The thought of a pursuit rendering someone’s existence as valuable was confirmed to me recently by reading Spieltrieb by Juli Zeh. In this novel, the main plot is a a sexual fantasy game between teenagers who have zero empathy towards their subjects, even when the game turns into a matter of life and death. In this example, puppet master Alev uses the argument of game theory: Every player needs an opponent, and if such a person does not exist, it must be created in order for the game to continue.
The existence and necessity of such oppositions and polarisation in novels is obvious – surely you have noticed the construction schemes made to create suspense and give the protagonist meaning, success depending on the writer’s ability to tell a story.
Any writer knows about the importance of pursuit.
But this essay isn’t really about Zeh. These thoughts had occurred to me weeks before.
What about the general existential meaning of pursuit in a regular existence, a realistic narrative?
I also believe it to be vital.
Let’s dig into that:
In regards to social pursuit, the formula is easy and transparent. As a social animal dependant on other social animals, the pursuit of something perpetual. An agenda is always to be found, even if social norms and arbitrary value systems have resulted in our denial of that. With every action, as social animals, we pursue something. The fact that a morality clause prevents us from seeing ourselves clearly as intellectual animals, is fine for some but unacceptable for me. So, for example, actively pursuing a relationship can be beneficial for several sociological reasons.
The other aspect, individual pursuit, is the drive to chase something and to continue doing so in order to gain value of existence and evolve as an individual. In this case a universal principle also exists and is diminished by moral codes which belittle a certain kind of pursuit and project value unto another kind.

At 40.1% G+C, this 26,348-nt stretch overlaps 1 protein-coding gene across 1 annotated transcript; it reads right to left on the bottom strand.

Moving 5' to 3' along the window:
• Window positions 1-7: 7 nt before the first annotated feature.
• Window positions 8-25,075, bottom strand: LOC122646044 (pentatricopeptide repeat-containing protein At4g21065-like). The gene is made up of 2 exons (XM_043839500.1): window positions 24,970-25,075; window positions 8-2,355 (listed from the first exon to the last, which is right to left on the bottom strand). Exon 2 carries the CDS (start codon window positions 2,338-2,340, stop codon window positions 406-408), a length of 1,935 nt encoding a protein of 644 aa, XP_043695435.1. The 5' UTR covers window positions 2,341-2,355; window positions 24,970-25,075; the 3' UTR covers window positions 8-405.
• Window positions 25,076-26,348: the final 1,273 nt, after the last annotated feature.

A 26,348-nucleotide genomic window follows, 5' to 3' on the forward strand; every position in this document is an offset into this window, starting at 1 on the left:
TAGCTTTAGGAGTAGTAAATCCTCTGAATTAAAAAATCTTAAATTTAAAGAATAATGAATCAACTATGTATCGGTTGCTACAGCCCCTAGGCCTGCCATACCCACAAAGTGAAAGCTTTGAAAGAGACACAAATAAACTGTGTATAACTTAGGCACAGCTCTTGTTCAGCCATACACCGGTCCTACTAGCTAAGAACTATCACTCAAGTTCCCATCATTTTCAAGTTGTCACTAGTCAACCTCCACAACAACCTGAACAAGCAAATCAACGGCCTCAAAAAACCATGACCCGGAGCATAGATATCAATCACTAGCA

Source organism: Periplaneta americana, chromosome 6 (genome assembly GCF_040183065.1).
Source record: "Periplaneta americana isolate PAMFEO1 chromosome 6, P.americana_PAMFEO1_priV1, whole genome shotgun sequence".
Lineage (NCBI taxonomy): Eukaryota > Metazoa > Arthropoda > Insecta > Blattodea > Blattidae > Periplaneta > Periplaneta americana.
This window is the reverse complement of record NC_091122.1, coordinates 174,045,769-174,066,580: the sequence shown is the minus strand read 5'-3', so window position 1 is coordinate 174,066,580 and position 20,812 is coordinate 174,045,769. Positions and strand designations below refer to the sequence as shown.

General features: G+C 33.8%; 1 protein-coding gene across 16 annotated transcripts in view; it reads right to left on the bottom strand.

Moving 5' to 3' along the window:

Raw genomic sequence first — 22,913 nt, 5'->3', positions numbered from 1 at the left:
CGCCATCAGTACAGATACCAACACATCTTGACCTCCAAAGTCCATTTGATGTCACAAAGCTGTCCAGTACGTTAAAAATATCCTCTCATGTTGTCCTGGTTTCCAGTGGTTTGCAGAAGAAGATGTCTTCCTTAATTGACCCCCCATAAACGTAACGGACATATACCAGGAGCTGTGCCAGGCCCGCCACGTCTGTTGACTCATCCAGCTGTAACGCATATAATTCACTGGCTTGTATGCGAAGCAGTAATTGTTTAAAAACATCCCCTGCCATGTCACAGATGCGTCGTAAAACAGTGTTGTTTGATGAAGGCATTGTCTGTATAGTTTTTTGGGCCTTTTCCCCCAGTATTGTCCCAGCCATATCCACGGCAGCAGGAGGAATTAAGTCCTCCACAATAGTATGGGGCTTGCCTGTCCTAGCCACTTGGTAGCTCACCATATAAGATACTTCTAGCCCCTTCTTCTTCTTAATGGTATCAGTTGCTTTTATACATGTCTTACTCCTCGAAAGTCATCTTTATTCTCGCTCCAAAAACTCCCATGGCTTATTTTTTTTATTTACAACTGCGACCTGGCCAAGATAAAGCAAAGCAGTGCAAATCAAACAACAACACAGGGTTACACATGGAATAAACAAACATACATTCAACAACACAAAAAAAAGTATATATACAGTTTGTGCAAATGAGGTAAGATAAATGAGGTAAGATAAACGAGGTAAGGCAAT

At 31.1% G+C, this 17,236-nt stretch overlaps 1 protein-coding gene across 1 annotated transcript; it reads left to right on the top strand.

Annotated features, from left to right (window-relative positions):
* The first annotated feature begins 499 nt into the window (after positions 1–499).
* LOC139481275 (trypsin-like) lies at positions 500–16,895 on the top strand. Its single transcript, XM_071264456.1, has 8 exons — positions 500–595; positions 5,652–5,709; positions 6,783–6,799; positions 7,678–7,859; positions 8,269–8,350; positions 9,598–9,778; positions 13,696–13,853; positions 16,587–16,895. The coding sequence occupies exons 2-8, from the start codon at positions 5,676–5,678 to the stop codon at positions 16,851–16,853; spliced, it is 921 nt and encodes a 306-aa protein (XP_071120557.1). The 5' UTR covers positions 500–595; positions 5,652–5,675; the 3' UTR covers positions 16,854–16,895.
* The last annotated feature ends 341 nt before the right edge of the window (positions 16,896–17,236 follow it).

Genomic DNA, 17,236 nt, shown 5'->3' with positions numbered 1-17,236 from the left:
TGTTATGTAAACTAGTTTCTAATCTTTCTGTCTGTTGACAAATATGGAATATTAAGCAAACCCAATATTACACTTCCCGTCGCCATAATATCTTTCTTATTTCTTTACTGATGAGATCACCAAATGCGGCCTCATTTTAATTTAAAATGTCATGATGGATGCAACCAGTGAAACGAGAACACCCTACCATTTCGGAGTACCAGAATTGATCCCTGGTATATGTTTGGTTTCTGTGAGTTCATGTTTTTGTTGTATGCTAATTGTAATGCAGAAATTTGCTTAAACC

The truth is than beyond the morality of good and bad, any pursuit is good for the evolution of an individual. Such is one of the aspects of game theory, but really just a core knowledge any intelligent human should have: evolution is necessary for a meaningful existence.
The pursuit of another person, of a social structure, of a healthy body, of mastering a craft, of having more discipline – any of these is as valuable as the other. The act of pursuit itself is what is needed to keep the psyche and/or the body working towards something and towards development, meaning the individual is moving forward. Stagnation and static state are fatal to any living form, especially a human being.
In literature, the reader sees dynamic characters undergo chance and finds those to be most interesting. However, he often misses the fact that to keep his own actual psyche running and functioning, a daily pursuit is also vital.
Going further, there are two kinds of pursuit an individual can practise: the pursuit of the familiar, and the pursuit of the unfamiliar. An easy example of the first would be any animal, since they follow their instincts daily to survive inside the circle of life.
For a human individual, however, pursuit of the unfamiliar is the most rewarding form of development. Not stepping onto a familiar, traditional, conventional path opens the possibility of reaching a place we have not experienced before. Following our own individual pursuit in spite of what society tells us to do is most exciting, because it raises us up from the herd and lets us explore ourselves, our very unique and special selves.
So, next time you think about a very small achievement and the immediate satisfaction it gives you, try to broaden the concept of pursuit and maybe go for something bigger, something other and something more complicated. Stepping onto your fear of action and taking a walk towards something new which you can claim for your own, is possibly the most exciting development an individual can undergo. In that regard, long term pursuit strengthens character even further.
Pursuit is vital and biologically necessary. The pursuit of the unfamiliar is the key to a successfully developing society of strong individuals. If taken into consideration seriously by this empty generation who are currently distracted by social media in a most macabre manner, we might actually stand a chance.